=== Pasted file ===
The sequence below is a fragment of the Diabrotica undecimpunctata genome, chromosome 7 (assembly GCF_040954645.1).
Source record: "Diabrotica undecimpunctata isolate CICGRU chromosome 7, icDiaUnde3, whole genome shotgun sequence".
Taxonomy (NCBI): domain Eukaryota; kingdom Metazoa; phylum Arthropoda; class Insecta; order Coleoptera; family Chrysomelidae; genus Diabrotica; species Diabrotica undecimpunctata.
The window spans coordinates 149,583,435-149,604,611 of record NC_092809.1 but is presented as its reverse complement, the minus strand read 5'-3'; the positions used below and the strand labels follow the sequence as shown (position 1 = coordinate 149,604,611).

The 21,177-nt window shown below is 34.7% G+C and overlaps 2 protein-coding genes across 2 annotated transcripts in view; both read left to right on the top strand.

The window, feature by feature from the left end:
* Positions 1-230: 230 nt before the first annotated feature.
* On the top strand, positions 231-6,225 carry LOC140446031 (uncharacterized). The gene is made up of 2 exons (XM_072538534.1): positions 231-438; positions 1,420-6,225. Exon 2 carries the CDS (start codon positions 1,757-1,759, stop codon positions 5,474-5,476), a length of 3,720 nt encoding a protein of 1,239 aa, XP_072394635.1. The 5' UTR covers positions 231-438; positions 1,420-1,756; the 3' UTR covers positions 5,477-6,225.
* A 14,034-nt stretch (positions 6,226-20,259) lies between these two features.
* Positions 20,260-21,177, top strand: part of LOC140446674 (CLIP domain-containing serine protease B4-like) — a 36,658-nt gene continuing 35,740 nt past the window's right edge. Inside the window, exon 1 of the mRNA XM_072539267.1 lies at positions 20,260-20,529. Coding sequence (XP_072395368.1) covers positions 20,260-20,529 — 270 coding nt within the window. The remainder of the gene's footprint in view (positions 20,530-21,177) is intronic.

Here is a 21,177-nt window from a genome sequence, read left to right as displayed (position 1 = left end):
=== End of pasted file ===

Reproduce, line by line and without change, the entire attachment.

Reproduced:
The sequence below is a fragment of the Diabrotica undecimpunctata genome, chromosome 7 (assembly GCF_040954645.1).
Source record: "Diabrotica undecimpunctata isolate CICGRU chromosome 7, icDiaUnde3, whole genome shotgun sequence".
Taxonomy (NCBI): domain Eukaryota; kingdom Metazoa; phylum Arthropoda; class Insecta; order Coleoptera; family Chrysomelidae; genus Diabrotica; species Diabrotica undecimpunctata.
The window spans coordinates 149,583,435-149,604,611 of record NC_092809.1 but is presented as its reverse complement, the minus strand read 5'-3'; the positions used below and the strand labels follow the sequence as shown (position 1 = coordinate 149,604,611).

The 21,177-nt window shown below is 34.7% G+C and overlaps 2 protein-coding genes across 2 annotated transcripts in view; both read left to right on the top strand.

The window, feature by feature from the left end:
* Positions 1-230: 230 nt before the first annotated feature.
* On the top strand, positions 231-6,225 carry LOC140446031 (uncharacterized). The gene is made up of 2 exons (XM_072538534.1): positions 231-438; positions 1,420-6,225. Exon 2 carries the CDS (start codon positions 1,757-1,759, stop codon positions 5,474-5,476), a length of 3,720 nt encoding a protein of 1,239 aa, XP_072394635.1. The 5' UTR covers positions 231-438; positions 1,420-1,756; the 3' UTR covers positions 5,477-6,225.
* A 14,034-nt stretch (positions 6,226-20,259) lies between these two features.
* Positions 20,260-21,177, top strand: part of LOC140446674 (CLIP domain-containing serine protease B4-like) — a 36,658-nt gene continuing 35,740 nt past the window's right edge. Inside the window, exon 1 of the mRNA XM_072539267.1 lies at positions 20,260-20,529. Coding sequence (XP_072395368.1) covers positions 20,260-20,529 — 270 coding nt within the window. The remainder of the gene's footprint in view (positions 20,530-21,177) is intronic.

Here is a 21,177-nt window from a genome sequence, read left to right as displayed (position 1 = left end):